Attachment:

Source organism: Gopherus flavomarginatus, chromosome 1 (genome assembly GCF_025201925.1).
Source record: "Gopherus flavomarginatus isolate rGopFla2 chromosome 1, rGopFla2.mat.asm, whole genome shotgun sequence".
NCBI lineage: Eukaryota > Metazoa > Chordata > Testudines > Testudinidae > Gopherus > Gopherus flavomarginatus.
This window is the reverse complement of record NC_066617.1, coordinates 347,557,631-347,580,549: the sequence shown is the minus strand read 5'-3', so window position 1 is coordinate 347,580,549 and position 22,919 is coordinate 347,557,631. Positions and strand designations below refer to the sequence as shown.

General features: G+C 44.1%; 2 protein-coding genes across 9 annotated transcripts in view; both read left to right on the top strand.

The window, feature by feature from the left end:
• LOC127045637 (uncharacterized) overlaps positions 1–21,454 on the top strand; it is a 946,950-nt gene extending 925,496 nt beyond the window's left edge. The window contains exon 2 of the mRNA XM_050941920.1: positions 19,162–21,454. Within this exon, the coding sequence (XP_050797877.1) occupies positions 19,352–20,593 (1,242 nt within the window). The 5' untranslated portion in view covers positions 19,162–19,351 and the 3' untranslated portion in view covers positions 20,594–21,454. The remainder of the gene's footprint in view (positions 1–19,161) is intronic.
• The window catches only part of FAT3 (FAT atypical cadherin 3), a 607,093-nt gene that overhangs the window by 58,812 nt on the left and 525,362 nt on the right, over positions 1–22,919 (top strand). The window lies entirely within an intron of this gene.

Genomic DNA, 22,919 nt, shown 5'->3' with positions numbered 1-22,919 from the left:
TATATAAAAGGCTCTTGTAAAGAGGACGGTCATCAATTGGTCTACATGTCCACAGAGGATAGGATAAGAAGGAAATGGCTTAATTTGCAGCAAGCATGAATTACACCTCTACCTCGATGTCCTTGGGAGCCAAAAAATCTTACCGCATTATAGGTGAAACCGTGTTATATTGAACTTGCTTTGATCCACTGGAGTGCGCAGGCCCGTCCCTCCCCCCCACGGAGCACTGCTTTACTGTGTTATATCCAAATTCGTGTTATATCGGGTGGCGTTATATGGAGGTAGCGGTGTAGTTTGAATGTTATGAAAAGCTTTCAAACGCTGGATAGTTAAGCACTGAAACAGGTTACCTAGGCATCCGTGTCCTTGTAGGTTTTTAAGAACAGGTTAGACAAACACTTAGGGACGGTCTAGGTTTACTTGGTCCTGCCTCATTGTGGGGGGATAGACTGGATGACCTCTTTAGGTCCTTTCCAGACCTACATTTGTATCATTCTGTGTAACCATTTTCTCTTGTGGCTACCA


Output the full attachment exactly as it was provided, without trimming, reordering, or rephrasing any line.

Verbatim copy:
Source organism: Gopherus flavomarginatus, chromosome 1 (genome assembly GCF_025201925.1).
Source record: "Gopherus flavomarginatus isolate rGopFla2 chromosome 1, rGopFla2.mat.asm, whole genome shotgun sequence".
NCBI lineage: Eukaryota > Metazoa > Chordata > Testudines > Testudinidae > Gopherus > Gopherus flavomarginatus.
This window is the reverse complement of record NC_066617.1, coordinates 347,557,631-347,580,549: the sequence shown is the minus strand read 5'-3', so window position 1 is coordinate 347,580,549 and position 22,919 is coordinate 347,557,631. Positions and strand designations below refer to the sequence as shown.

General features: G+C 44.1%; 2 protein-coding genes across 9 annotated transcripts in view; both read left to right on the top strand.

The window, feature by feature from the left end:
• LOC127045637 (uncharacterized) overlaps positions 1–21,454 on the top strand; it is a 946,950-nt gene extending 925,496 nt beyond the window's left edge. The window contains exon 2 of the mRNA XM_050941920.1: positions 19,162–21,454. Within this exon, the coding sequence (XP_050797877.1) occupies positions 19,352–20,593 (1,242 nt within the window). The 5' untranslated portion in view covers positions 19,162–19,351 and the 3' untranslated portion in view covers positions 20,594–21,454. The remainder of the gene's footprint in view (positions 1–19,161) is intronic.
• The window catches only part of FAT3 (FAT atypical cadherin 3), a 607,093-nt gene that overhangs the window by 58,812 nt on the left and 525,362 nt on the right, over positions 1–22,919 (top strand). The window lies entirely within an intron of this gene.

Genomic DNA, 22,919 nt, shown 5'->3' with positions numbered 1-22,919 from the left:
TATATAAAAGGCTCTTGTAAAGAGGACGGTCATCAATTGGTCTACATGTCCACAGAGGATAGGATAAGAAGGAAATGGCTTAATTTGCAGCAAGCATGAATTACACCTCTACCTCGATGTCCTTGGGAGCCAAAAAATCTTACCGCATTATAGGTGAAACCGTGTTATATTGAACTTGCTTTGATCCACTGGAGTGCGCAGGCCCGTCCCTCCCCCCCACGGAGCACTGCTTTACTGTGTTATATCCAAATTCGTGTTATATCGGGTGGCGTTATATGGAGGTAGCGGTGTAGTTTGAATGTTATGAAAAGCTTTCAAACGCTGGATAGTTAAGCACTGAAACAGGTTACCTAGGCATCCGTGTCCTTGTAGGTTTTTAAGAACAGGTTAGACAAACACTTAGGGACGGTCTAGGTTTACTTGGTCCTGCCTCATTGTGGGGGGATAGACTGGATGACCTCTTTAGGTCCTTTCCAGACCTACATTTGTATCATTCTGTGTAACCATTTTCTCTTGTGGCTACCA